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Diamonds Guide

Diamonds are among nature’s most precious and beautiful creations. This hardest gem of all is made of just one element: carbon. Diamond forms under high temperature and pressure conditions that exist only about 100 miles beneath the earth’s surface.
Diamonds are valued for their colorless nature and purity. Most diamonds are primeval—over a billion years old—and form deep within the earth Few consumer products undergo the scrutiny that diamonds are subjected to. That’s because subtle variations in color, cut and clarity can cause significant differences in a diamond’s value.
A guide to diamonds
QUALITY FACTORS
CLARITY
COLOR
Clarity Color
Clarity grades assess the number, size, relief, and position of inclusions and blemishes The less color, the higher the grade. Even the slightest hint can make a dramatic difference in value.
CUT
CARAT
Cut Carat Weight
Cut (proportions, symmetry, and polish) is a measure of how a diamond’s facets interact with light Rarity means larger diamonds of the same quality are worth more per carat.
Parag 1.
Clarity
A diamond’s clarity is measured by the existence or absence of visible flaws. Tiny surface blemishes or internal inclusions, even those seen only under magnification, can alter the brilliance of the diamond and thus affect its value. Clarity levels are in order of importance:
- Flawless (FL, IF)
- Very, very slight (VVS1, VVS2)
- Very slight (VS1, VS2)
- Slightly included (SI1, SI2)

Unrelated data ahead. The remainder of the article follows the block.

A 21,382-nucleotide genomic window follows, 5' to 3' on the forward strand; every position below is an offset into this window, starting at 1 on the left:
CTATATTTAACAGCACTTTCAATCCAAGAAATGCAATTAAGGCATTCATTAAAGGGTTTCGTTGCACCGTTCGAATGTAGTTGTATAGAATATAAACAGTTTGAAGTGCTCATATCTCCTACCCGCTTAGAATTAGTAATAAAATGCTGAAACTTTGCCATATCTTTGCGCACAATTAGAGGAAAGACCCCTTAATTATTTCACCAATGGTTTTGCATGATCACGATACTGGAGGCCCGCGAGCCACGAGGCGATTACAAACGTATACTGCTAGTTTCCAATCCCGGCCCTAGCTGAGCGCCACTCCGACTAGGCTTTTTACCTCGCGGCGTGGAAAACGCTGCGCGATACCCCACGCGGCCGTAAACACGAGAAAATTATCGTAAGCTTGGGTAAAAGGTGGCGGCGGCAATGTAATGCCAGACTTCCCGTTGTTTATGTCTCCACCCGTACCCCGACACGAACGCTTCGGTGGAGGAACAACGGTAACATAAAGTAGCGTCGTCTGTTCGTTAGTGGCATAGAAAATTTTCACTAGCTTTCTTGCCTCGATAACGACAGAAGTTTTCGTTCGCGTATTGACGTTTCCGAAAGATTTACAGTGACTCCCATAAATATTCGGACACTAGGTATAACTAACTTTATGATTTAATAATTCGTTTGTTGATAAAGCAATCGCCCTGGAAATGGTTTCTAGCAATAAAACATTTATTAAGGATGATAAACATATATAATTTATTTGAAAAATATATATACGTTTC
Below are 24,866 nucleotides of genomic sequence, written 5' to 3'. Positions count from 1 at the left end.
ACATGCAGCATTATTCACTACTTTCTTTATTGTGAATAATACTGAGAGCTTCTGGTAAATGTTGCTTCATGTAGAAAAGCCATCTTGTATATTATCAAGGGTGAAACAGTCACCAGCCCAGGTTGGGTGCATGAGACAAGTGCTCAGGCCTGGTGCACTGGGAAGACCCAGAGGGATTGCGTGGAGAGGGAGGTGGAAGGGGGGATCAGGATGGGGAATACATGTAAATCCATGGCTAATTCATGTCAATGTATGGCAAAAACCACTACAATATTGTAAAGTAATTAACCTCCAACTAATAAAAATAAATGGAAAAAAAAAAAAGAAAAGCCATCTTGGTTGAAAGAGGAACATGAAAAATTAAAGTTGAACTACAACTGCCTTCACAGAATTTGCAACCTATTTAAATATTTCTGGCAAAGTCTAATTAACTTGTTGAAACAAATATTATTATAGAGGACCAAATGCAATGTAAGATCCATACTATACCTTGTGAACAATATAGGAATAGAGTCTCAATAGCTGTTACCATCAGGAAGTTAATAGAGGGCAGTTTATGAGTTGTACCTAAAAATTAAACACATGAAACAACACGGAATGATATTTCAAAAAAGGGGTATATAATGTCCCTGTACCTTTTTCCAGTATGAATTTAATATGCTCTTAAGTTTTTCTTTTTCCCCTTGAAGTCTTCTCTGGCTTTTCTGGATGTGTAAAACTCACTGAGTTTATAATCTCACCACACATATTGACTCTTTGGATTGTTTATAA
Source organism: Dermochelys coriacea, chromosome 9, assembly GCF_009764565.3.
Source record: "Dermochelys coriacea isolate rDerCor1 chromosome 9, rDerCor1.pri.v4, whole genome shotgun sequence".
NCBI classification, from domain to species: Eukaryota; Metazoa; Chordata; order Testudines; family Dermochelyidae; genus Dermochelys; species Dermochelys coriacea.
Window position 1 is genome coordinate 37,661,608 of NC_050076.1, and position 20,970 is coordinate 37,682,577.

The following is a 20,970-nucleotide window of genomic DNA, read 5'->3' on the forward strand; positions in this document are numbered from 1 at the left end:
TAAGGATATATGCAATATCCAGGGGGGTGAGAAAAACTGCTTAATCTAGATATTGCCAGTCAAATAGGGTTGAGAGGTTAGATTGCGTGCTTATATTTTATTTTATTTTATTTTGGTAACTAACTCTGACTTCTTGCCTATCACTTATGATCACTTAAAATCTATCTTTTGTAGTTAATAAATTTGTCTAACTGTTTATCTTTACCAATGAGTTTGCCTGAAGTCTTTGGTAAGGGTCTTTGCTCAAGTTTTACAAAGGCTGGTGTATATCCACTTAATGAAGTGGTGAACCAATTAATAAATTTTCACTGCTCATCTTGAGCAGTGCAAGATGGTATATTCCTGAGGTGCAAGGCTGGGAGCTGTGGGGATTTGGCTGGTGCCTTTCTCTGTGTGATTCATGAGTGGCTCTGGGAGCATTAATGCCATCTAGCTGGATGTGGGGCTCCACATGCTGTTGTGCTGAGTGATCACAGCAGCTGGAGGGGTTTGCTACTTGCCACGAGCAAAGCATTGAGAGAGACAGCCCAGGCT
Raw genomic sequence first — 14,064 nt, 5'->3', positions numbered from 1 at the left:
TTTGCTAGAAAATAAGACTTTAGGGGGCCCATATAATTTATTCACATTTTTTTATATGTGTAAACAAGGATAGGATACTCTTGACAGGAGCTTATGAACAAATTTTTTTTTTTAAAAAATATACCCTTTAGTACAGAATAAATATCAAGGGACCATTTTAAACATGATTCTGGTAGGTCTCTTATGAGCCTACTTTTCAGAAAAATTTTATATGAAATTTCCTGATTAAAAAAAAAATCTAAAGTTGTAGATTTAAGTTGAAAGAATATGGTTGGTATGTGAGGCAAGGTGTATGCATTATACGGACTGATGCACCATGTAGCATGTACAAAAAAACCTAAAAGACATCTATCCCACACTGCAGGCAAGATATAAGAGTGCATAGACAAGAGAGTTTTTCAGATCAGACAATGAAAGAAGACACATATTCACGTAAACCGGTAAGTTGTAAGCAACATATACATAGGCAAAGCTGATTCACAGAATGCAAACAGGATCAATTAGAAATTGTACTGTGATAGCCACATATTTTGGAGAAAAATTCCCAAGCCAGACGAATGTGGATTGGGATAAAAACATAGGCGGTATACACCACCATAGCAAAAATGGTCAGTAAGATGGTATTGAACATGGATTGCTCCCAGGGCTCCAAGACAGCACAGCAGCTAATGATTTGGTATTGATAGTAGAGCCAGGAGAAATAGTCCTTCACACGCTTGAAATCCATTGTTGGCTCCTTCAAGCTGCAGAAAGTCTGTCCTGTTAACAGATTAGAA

- Included (I1, I2, and I3)
Diamond Clarity Grading

- FL (Flawless) - No external marks or internal inclusions visible to a trained eye under 10x magnification.
- IF (Internally Flawless) - Only minor surface blemishes but no internal inclusions visible to a trained eye under 10x magnification.
- VVS1, VVS2 (Very, Very Slightly Included) - Few, very small inclusions and/or finish faults, difficult for a trained eye to see under 10x magnification. Typical flaws include tiny pinpoints, faint clouds, tiny feathers, or internal graining.
- VS1, VS2 (Very Slightly Included) - Very small inclusions and/or finish faults, somewhat difficult for a trained eye to see under 10x magnification. Typical flaws include crystals, feathers, distinct clouds and groupings of pinpoints.
- SI1, SI2 (Slightly Included) - Small inclusions and/or surface blemishes easily seen under 10x magnification, but not visible to the naked eye (with SI2, slight flaws may be eye-visible to the trained eye, but virtually impossible to see to the untrained eye). Typical flaws include crystals, clouds and feathers.
- I1 (Imperfect 1) - Inclusions and/or finish faults visible under 10x magnification, but hard to see with the naked eye. Little effect on the brilliancy of a stone, depending on cut quality.
- I2 (Imperfect 2) - More inclusions and surface blemishes visible without 10x magnification. Possible slight diminished brilliancy within stone, depending on cut quality.
- I3 (Imperfect 3) - Many and/or large inclusions and surface faults clearly visible without 10x magnification. Slight diminished brilliancy within stone, depending on cut quality.
Color
One factor that determines the value of a diamond is its color. With the exception of fancy-colored diamonds, the most valuable diamonds are those with the least color. Although many people think of gem quality diamonds as colorless, completely colorless diamonds are very rare. The diamond color scale ranges from D (colorless) to Z (light yellow or brown). A diamond's color is determined by a manual process of comparing the diamond to a master set. Each letter grade represents a range of color and is a measurement of how noticeable a color is.

When diamonds are formed with traces of other minerals, rare and beautiful colors can result. These “fancy” colors range from blue and brilliant yellow to red, brown, pale green, pink, and violet. Because of their rarity, colored diamonds are highly desirable and typically more valuable.

Diamond Color Grading
Cut